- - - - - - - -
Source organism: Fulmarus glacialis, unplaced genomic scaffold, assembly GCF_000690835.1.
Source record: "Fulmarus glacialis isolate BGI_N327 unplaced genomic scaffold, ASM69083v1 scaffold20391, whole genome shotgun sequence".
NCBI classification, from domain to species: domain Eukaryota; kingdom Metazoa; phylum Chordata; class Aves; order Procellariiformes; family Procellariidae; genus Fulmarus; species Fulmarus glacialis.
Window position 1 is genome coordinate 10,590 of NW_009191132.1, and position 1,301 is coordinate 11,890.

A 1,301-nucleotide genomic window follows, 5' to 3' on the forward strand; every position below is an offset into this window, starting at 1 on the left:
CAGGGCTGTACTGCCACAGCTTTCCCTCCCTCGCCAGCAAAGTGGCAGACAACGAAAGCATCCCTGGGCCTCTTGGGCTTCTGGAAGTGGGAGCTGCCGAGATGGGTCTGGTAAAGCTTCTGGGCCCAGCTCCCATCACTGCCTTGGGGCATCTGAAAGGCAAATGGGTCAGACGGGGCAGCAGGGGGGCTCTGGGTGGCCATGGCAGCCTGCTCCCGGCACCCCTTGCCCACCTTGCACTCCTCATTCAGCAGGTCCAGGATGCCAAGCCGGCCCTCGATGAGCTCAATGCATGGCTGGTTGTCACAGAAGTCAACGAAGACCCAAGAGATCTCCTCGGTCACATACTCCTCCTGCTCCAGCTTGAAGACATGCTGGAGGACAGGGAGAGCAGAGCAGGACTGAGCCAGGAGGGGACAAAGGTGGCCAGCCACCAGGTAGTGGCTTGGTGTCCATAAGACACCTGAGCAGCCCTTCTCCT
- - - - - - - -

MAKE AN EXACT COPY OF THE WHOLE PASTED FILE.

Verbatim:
Source organism: Fulmarus glacialis, unplaced genomic scaffold, assembly GCF_000690835.1.
Source record: "Fulmarus glacialis isolate BGI_N327 unplaced genomic scaffold, ASM69083v1 scaffold20391, whole genome shotgun sequence".
NCBI classification, from domain to species: domain Eukaryota; kingdom Metazoa; phylum Chordata; class Aves; order Procellariiformes; family Procellariidae; genus Fulmarus; species Fulmarus glacialis.
Window position 1 is genome coordinate 10,590 of NW_009191132.1, and position 1,301 is coordinate 11,890.

A 1,301-nucleotide genomic window follows, 5' to 3' on the forward strand; every position below is an offset into this window, starting at 1 on the left:
CAGGGCTGTACTGCCACAGCTTTCCCTCCCTCGCCAGCAAAGTGGCAGACAACGAAAGCATCCCTGGGCCTCTTGGGCTTCTGGAAGTGGGAGCTGCCGAGATGGGTCTGGTAAAGCTTCTGGGCCCAGCTCCCATCACTGCCTTGGGGCATCTGAAAGGCAAATGGGTCAGACGGGGCAGCAGGGGGGCTCTGGGTGGCCATGGCAGCCTGCTCCCGGCACCCCTTGCCCACCTTGCACTCCTCATTCAGCAGGTCCAGGATGCCAAGCCGGCCCTCGATGAGCTCAATGCATGGCTGGTTGTCACAGAAGTCAACGAAGACCCAAGAGATCTCCTCGGTCACATACTCCTCCTGCTCCAGCTTGAAGACATGCTGGAGGACAGGGAGAGCAGAGCAGGACTGAGCCAGGAGGGGACAAAGGTGGCCAGCCACCAGGTAGTGGCTTGGTGTCCATAAGACACCTGAGCAGCCCTTCTCCT